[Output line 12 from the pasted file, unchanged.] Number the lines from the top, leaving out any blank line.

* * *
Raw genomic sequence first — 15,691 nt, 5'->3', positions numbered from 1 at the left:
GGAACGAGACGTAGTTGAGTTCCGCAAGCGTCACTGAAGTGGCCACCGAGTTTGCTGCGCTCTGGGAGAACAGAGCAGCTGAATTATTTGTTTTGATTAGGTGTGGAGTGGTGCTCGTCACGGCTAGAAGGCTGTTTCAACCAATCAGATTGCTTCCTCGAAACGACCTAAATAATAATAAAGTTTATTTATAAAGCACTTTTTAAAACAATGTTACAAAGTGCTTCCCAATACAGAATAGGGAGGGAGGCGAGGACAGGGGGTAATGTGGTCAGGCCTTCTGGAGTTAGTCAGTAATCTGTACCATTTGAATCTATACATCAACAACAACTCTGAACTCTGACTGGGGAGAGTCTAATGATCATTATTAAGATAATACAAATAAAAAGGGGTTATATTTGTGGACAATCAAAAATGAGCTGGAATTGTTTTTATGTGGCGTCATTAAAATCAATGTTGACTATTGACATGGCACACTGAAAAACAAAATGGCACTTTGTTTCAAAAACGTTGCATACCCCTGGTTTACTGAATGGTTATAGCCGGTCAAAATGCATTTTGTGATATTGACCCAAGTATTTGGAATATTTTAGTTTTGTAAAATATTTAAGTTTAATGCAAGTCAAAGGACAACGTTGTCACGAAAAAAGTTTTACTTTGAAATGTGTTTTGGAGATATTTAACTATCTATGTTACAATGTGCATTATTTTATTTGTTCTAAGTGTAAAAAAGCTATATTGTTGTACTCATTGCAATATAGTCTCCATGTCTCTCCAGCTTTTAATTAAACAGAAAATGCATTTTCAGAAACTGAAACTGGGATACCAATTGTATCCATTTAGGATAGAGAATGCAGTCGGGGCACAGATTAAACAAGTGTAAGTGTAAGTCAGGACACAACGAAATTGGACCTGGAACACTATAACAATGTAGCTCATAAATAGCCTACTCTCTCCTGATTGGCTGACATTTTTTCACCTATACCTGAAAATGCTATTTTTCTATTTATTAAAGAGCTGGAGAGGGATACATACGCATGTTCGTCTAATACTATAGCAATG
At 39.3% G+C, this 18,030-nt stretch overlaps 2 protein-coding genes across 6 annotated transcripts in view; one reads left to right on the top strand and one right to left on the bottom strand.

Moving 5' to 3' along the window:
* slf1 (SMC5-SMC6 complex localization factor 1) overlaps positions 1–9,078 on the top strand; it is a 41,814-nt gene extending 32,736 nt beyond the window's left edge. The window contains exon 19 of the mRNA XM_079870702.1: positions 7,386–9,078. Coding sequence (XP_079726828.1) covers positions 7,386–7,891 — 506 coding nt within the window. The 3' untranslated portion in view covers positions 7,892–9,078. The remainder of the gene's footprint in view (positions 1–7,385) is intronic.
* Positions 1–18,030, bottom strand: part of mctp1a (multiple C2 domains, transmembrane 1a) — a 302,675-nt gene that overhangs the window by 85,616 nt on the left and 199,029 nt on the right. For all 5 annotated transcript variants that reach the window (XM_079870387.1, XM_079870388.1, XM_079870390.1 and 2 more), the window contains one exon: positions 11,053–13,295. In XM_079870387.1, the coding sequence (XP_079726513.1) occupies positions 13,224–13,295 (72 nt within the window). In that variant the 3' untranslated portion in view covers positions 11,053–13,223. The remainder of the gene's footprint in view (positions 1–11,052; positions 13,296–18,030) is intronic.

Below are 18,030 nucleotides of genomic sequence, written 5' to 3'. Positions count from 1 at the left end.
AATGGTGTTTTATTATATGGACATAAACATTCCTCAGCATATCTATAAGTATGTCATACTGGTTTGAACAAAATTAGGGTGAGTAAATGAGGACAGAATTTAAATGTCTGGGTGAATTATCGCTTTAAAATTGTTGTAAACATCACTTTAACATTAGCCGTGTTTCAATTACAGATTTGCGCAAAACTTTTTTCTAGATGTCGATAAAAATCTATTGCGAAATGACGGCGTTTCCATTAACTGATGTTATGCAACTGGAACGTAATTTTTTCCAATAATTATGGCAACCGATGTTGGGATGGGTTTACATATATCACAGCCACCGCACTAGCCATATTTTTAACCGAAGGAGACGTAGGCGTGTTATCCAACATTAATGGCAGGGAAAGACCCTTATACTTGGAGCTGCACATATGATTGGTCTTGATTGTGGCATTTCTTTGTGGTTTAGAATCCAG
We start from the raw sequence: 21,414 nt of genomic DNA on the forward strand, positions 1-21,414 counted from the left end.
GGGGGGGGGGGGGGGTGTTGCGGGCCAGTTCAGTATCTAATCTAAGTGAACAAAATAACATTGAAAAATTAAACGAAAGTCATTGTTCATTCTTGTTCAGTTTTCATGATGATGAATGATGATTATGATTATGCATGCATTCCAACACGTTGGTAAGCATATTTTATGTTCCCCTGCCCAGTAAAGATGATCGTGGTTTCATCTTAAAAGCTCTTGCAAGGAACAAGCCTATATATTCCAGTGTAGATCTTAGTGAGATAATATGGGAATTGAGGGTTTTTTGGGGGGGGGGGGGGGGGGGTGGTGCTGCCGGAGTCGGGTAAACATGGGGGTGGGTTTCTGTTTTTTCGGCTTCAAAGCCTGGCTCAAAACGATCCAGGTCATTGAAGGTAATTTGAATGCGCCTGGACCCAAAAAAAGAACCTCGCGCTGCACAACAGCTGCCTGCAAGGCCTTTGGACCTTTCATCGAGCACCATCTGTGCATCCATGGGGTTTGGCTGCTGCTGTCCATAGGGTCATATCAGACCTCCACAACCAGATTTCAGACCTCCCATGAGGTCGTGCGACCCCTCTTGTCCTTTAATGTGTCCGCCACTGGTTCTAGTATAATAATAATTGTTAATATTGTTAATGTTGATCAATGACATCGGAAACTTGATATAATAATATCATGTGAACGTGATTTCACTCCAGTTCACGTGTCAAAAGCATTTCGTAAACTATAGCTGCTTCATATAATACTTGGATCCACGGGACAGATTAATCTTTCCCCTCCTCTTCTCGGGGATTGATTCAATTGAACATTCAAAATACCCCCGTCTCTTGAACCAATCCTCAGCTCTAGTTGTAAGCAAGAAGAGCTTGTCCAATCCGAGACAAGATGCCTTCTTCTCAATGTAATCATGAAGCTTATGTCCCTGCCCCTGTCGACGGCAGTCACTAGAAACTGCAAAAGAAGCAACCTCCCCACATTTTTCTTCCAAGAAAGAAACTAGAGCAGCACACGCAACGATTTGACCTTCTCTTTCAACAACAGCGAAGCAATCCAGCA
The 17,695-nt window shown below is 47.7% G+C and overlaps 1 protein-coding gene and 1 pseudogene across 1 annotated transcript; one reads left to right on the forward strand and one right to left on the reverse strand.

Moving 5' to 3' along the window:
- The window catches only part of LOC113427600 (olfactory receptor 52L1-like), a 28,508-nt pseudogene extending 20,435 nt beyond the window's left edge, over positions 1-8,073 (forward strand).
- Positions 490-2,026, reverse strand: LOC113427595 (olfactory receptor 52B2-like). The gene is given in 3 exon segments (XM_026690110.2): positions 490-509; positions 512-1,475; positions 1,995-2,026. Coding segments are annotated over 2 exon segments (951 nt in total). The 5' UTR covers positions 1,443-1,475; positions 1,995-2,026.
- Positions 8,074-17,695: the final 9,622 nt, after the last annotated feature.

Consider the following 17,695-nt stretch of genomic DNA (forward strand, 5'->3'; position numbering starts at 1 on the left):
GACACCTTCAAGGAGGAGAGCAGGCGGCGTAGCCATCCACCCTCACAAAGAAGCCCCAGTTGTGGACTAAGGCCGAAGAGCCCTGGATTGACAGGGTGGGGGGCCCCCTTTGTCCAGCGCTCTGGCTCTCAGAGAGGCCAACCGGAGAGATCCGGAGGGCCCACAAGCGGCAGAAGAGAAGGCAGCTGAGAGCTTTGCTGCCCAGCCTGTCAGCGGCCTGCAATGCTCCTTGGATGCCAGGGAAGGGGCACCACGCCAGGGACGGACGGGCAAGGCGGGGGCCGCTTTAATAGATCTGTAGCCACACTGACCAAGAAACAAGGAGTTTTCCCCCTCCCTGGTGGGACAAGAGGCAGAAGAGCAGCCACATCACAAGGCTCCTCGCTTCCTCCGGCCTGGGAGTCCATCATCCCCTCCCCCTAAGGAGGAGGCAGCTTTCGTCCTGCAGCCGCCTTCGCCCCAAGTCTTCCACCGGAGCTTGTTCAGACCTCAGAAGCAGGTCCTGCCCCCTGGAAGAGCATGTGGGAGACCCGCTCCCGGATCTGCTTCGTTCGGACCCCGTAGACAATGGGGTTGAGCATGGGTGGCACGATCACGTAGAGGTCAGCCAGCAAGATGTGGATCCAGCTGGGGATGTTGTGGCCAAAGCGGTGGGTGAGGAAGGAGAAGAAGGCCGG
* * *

Moving 5' to 3' along the window: